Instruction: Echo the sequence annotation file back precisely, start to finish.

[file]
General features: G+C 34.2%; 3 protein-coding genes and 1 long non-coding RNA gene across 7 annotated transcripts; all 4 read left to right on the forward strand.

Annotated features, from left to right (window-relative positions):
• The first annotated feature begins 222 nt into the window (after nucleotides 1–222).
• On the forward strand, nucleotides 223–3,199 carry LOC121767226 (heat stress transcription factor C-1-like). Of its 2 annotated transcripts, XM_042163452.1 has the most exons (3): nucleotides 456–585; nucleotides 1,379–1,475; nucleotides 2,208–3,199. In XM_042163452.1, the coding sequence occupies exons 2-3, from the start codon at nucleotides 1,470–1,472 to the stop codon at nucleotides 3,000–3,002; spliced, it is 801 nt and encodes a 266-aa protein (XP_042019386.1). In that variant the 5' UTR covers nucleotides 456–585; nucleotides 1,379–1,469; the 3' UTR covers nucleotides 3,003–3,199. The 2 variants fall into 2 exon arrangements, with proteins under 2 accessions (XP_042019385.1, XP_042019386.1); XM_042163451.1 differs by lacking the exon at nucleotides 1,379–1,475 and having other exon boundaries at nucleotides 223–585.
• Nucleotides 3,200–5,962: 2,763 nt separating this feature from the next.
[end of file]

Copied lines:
General features: G+C 34.2%; 3 protein-coding genes and 1 long non-coding RNA gene across 7 annotated transcripts; all 4 read left to right on the forward strand.

Annotated features, from left to right (window-relative positions):
• The first annotated feature begins 222 nt into the window (after nucleotides 1–222).
• On the forward strand, nucleotides 223–3,199 carry LOC121767226 (heat stress transcription factor C-1-like). Of its 2 annotated transcripts, XM_042163452.1 has the most exons (3): nucleotides 456–585; nucleotides 1,379–1,475; nucleotides 2,208–3,199. In XM_042163452.1, the coding sequence occupies exons 2-3, from the start codon at nucleotides 1,470–1,472 to the stop codon at nucleotides 3,000–3,002; spliced, it is 801 nt and encodes a 266-aa protein (XP_042019386.1). In that variant the 5' UTR covers nucleotides 456–585; nucleotides 1,379–1,469; the 3' UTR covers nucleotides 3,003–3,199. The 2 variants fall into 2 exon arrangements, with proteins under 2 accessions (XP_042019385.1, XP_042019386.1); XM_042163451.1 differs by lacking the exon at nucleotides 1,379–1,475 and having other exon boundaries at nucleotides 223–585.
• Nucleotides 3,200–5,962: 2,763 nt separating this feature from the next.